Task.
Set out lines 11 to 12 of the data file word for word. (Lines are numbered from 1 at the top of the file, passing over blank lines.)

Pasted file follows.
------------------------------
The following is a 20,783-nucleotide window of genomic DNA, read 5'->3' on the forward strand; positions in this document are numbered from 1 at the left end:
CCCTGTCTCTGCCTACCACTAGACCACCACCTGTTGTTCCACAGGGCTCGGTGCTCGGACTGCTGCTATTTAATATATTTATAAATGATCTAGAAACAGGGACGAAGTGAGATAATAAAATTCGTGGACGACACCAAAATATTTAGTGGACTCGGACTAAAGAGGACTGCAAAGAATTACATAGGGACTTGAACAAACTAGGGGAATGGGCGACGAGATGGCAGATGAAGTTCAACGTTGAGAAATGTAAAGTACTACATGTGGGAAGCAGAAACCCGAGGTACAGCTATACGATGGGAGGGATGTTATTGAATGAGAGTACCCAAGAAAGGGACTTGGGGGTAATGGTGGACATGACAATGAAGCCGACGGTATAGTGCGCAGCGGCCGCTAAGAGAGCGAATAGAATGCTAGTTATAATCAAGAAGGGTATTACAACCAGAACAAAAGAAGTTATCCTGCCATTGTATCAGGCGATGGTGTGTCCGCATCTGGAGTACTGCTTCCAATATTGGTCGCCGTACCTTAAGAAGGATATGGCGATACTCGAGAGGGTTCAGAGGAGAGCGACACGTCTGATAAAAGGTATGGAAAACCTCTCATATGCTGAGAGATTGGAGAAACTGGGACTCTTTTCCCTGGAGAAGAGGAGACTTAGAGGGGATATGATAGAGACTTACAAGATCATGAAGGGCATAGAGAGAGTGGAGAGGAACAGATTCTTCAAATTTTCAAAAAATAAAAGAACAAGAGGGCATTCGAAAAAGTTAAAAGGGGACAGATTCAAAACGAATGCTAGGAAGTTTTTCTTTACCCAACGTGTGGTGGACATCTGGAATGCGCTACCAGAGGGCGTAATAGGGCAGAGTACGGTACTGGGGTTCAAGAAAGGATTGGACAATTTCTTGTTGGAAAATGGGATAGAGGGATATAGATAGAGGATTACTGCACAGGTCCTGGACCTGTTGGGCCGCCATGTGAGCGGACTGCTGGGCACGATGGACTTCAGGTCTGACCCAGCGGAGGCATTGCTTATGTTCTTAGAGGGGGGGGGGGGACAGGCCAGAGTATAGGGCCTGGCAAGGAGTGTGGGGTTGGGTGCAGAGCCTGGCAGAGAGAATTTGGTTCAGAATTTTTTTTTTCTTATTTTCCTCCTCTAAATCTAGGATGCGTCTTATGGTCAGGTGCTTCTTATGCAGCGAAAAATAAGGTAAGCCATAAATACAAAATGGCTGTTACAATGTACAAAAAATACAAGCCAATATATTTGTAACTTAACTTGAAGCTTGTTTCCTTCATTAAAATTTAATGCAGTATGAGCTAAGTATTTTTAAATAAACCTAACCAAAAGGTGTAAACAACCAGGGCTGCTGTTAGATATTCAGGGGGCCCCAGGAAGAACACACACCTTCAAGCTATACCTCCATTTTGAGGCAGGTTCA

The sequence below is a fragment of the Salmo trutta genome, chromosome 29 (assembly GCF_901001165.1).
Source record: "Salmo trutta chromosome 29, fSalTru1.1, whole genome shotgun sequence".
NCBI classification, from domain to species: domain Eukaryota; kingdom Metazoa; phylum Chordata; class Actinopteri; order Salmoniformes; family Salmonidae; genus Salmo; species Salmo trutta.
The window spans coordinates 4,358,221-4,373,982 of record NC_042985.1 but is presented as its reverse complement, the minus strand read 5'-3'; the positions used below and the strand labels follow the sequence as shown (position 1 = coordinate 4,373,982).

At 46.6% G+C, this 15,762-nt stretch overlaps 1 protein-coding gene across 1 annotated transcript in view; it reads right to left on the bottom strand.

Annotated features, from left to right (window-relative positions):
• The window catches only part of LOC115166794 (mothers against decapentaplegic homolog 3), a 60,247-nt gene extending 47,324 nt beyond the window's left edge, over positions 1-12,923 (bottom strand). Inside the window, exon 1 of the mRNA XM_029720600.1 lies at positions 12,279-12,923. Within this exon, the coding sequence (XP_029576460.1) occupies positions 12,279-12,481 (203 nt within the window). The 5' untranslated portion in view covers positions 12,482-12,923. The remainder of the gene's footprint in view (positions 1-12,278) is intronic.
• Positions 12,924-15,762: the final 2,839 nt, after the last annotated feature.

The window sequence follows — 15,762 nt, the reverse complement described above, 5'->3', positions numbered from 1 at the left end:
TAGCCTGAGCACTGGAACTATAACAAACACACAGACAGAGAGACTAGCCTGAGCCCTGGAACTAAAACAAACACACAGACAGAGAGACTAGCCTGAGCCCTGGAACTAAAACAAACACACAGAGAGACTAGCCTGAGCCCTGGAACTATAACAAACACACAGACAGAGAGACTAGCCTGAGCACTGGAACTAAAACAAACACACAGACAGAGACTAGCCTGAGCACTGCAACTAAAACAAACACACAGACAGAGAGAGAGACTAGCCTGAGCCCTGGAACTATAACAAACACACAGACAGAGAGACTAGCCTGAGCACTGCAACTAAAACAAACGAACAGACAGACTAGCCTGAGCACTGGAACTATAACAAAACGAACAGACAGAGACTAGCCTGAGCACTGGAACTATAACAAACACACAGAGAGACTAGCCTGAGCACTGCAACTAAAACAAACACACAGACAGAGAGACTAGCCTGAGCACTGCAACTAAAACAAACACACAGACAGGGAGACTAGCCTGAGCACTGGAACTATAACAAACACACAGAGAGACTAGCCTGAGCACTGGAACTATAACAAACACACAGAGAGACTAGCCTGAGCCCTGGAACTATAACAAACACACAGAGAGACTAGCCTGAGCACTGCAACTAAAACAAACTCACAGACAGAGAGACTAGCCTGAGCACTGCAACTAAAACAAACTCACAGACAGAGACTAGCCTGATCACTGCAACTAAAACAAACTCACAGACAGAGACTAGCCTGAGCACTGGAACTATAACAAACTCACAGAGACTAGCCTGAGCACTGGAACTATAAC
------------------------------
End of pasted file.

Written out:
The window sequence follows — 15,762 nt, the reverse complement described above, 5'->3', positions numbered from 1 at the left end:
TAGCCTGAGCACTGGAACTATAACAAACACACAGACAGAGAGACTAGCCTGAGCCCTGGAACTAAAACAAACACACAGACAGAGAGACTAGCCTGAGCCCTGGAACTAAAACAAACACACAGAGAGACTAGCCTGAGCCCTGGAACTATAACAAACACACAGACAGAGAGACTAGCCTGAGCACTGGAACTAAAACAAACACACAGACAGAGACTAGCCTGAGCACTGCAACTAAAACAAACACACAGACAGAGAGAGAGACTAGCCTGAGCCCTGGAACTATAACAAACACACAGACAGAGAGACTAGCCTGAGCACTGCAACTAAAACAAACGAACAGACAGACTAGCCTGAGCACTGGAACTATAACAAAACGAACAGACAGAGACTAGCCTGAGCACTGGAACTATAACAAACACACAGAGAGACTAGCCTGAGCACTGCAACTAAAACAAACACACAGACAGAGAGACTAGCCTGAGCACTGCAACTAAAACAAACACACAGACAGGGAGACTAGCCTGAGCACTGGAACTATAACAAACACACAGAGAGACTAGCCTGAGCACTGGAACTATAACAAACACACAGAGAGACTAGCCTGAGCCCTGGAACTATAACAAACACACAGAGAGACTAGCCTGAGCACTGCAACTAAAACAAACTCACAGACAGAGAGACTAGCCTGAGCACTGCAACTAAAACAAACTCACAGACAGAGACTAGCCTGATCACTGCAACTAAAACAAACTCACAGACAGAGACTAGCCTGAGCACTGGAACTATAACAAACTCACAGAGACTAGCCTGAGCACTGGAACTATAAC